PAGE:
RideKick Electric Powered Bike TrailerChrome Bike Backpacks and Messenger BagsMiiR Bottles one4oneXtracycle Bike Cargo Kits, Parts and AccessoriesBionX: Electrify Your BikeElectric Bike ReportCommuter Bike Store Breezer Uptown InfinityOrtlieb Bike Bags & PanniersBanjo Brothers Affordable Cycling GearCygoLite Bike Lights: Engineered to ShinePlanet Bike: Better bike products for a better worldBike Bag Shop -- Grocery, Shopping, Market Panniers

My Commuter Folder as a Traveling Companion

by Karen Voyer-Caravona

Karen Voyer-CaravonaKaren Voyer-Caravona is an admitted bicycle dilettante in Flagstaff, Arizona, who blogs about her adventures on two wheels, vélo envy, her husband’s cooking, and cross country skiing at www.sheridesabike.com. Visit her Website for her endless opinions on the most stylish shoes for pedaling, critiques of bike parking, and the best bike date dining destinations.


If your preferred mode of transport is a bicycle, it’s a pretty good bet that you will want to get around by bike while on vacation. Usually, when my husband Bob and I travel, we save money by walking, taking public transit and renting bikes.

Last year, however, while visiting my family in South Carolina, those options weren’t readily available so when I stumbled upon a Dahon Eco3 folding bike at a local bike shop, I immediately began fantasizing about how much fun it would be to tool around downtown Greenville on it. A road test, a friendly chat with the bike shop owner and a nod of approval from Bob were all it took for me to slap down the money and have it sent back to Flagstaff. From now on I would be traveling with my own bike.

Karen Voyer-Caravona on the Golden Gate BridgeLast March, Bob and I flew out to San Francisco for a long weekend.  I transported my new bike in a Dahon Airporter suitcase. Bob wasn’t ready to buy a folding bike and therefore rented a bike at Bay City Bike Rentals and Tours across the street from our hotel, choosing a two-day rental. Naturally, we conducted an unscientific cost benefit analysis of bringing a bike versus using a rental or bike share program.

After picking up his rental from Bay City Bike, we took a quick look at the cost comparison.  Figuring in the cost of the Dahon and the accompanying luggage my trip was already costing us about $700! We excluded the initial costs of my bike since I was using it on an almost daily basis at home, so now my cost are around $275, the price of the bike luggage. Southwest Airline charged me $50 at check-in because the bag weighed slightly over 50 lbs and measured just outside the standard suitcase size.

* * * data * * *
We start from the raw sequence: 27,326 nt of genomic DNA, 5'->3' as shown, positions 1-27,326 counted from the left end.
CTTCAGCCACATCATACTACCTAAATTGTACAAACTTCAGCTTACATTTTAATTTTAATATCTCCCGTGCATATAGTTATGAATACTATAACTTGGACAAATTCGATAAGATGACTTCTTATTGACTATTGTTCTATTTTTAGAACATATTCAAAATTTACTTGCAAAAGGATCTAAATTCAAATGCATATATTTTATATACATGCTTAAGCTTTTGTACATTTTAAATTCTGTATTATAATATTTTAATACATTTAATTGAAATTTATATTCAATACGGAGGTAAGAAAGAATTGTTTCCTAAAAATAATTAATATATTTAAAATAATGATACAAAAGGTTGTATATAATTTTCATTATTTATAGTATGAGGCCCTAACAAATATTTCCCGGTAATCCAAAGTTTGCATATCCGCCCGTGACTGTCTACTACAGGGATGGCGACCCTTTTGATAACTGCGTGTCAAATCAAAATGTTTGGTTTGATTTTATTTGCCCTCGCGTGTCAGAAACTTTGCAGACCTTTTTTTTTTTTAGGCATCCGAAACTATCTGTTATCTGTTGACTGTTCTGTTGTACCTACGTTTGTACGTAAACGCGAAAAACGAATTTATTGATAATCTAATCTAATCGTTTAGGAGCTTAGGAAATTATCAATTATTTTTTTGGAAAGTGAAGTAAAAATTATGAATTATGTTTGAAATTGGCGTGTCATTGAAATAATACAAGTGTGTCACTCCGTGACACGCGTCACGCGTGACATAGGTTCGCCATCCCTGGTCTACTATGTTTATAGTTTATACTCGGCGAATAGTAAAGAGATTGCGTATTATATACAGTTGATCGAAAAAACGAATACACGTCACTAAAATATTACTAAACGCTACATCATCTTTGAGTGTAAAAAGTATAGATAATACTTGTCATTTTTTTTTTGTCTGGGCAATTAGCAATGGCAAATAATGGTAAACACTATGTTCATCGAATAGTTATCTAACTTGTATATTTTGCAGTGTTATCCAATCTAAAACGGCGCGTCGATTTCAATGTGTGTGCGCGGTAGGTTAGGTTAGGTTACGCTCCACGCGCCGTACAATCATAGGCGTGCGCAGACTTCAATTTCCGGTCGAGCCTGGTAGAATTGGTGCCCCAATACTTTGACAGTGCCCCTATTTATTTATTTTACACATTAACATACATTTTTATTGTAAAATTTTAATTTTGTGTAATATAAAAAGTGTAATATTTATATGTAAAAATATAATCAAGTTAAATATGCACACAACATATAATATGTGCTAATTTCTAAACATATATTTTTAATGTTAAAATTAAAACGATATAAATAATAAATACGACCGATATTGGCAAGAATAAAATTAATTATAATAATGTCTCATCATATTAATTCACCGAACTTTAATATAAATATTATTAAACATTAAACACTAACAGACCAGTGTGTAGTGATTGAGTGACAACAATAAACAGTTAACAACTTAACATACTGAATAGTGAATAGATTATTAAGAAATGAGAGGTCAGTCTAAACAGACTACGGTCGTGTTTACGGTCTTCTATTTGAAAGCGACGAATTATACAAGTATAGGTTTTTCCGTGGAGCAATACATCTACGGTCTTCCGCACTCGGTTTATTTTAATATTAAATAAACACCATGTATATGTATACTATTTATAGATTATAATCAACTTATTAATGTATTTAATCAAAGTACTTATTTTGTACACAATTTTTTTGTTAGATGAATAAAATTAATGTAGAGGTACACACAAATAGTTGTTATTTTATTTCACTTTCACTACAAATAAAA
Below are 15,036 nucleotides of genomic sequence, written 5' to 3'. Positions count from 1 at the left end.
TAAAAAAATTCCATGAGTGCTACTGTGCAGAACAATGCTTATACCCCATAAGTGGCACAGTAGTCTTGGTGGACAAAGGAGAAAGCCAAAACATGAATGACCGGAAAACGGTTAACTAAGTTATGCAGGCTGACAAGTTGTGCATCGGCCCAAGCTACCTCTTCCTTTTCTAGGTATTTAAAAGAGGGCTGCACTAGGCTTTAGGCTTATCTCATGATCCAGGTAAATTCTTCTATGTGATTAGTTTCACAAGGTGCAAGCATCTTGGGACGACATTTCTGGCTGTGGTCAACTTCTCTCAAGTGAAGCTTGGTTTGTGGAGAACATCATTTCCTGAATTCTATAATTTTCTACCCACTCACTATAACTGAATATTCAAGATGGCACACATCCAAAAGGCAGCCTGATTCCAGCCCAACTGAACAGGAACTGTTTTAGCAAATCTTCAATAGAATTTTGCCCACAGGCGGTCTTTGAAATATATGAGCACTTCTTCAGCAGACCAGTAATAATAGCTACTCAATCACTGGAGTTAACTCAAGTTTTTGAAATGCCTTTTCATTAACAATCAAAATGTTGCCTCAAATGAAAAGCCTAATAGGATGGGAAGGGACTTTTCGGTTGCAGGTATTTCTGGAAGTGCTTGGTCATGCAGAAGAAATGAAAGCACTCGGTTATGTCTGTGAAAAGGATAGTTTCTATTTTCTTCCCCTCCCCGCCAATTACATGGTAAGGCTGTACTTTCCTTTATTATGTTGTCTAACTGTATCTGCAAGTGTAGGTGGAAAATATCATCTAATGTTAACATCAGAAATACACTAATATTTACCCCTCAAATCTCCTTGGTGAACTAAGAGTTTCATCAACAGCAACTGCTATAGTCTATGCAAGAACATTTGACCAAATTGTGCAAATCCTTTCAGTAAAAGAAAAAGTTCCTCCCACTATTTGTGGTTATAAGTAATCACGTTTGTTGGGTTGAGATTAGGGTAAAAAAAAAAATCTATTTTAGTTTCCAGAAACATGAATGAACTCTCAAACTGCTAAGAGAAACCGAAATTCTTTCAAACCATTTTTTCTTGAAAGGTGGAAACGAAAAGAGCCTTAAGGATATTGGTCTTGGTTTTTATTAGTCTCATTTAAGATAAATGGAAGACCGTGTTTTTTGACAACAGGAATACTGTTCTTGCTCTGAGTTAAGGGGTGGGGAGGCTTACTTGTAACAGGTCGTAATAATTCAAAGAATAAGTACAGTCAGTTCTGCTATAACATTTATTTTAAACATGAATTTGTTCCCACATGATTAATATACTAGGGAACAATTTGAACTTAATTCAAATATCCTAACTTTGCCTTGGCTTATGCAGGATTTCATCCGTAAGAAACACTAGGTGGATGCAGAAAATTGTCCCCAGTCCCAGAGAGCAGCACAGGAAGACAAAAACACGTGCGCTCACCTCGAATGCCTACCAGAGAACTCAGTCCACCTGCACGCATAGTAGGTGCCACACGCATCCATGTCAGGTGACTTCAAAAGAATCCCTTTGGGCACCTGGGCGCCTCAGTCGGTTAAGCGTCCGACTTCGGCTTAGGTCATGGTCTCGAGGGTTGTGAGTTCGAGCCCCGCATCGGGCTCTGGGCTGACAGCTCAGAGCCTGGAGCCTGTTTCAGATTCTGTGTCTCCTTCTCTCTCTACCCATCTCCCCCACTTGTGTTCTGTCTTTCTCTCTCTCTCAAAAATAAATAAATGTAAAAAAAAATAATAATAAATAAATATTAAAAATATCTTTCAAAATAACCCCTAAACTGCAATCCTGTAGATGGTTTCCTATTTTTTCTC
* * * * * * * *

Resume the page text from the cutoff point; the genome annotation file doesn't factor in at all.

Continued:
Bob’s two-day rental, which included a rear bike rack, a map, camera bag, lock and water bottle holder, came out to around $70, with tax. Admittedly, my expenses were higher but if you already have luggage that can accommodate your bicycle it could actually be more economical to bring your own bike (BYOB?).

Brompton owners, for example, could probably use a standard piece of luggage since Bromptons fold up more compactly than does a Dahon. Baggage fees seem to be hit or miss anyway, as I wasn’t charged a fee for the return flight to Arizona; in fact, the ticketing agent never even weighed or measured my bag.

View of Golden Gate Bridge in RainNow on to the benefits. For two full days, Bob and I explored San Francisco and across the Bay in Marin County exclusively by bike, except for the return trip across the Bay by ferry.

Both of us agreed that there was no better way to get to know San Francisco and the surrounding area than by bike.  Whether traveling with your own bicycle or using a rental, being on a bicycle liberates the traveler for spontaneous adventures. We experienced San Francisco and the surrounding area close to the ground, covering as much of it as possible.

The old adage that it is not the destination but the journey really kicks in by bike.  We weren’t particularly concerned with getting there because we didn’t know where “there” was. Adhering to a timetable seemed pretty irrelevant as well. Rather than spending an inordinate amount of time worrying about where to go, what to do, closing times and admission fees, the bikes served to change our perspective and expectations so we didn’t end up doing the typical touristy activities. You can do all those things, of course; it’s just that we didn’t feel any compulsion to. We instead indulged spontaneous decisions to follow this path or that bike lane in order to discover what was around the corner or over the next hill.

Our memories of that trip are about triumphing over hills in Pacific Heights, standing on a foggy scenic overlook on a winding road bordering Presidio Park, escaping from a pouring rain into the Beach Chalet for hot tea, and being among dozens of cyclists waiting  to disembark the ferry at the Embarcadero. Wherever the bike route took us, we were just fine. No worries about finding a parking space or feeding a meter. If we felt like stopping for photos on the Golden Gate Bridge, visiting with a small herd of buffalo in Golden Gate Park or people-watching in Haight-Ashbury, then that’s what we did.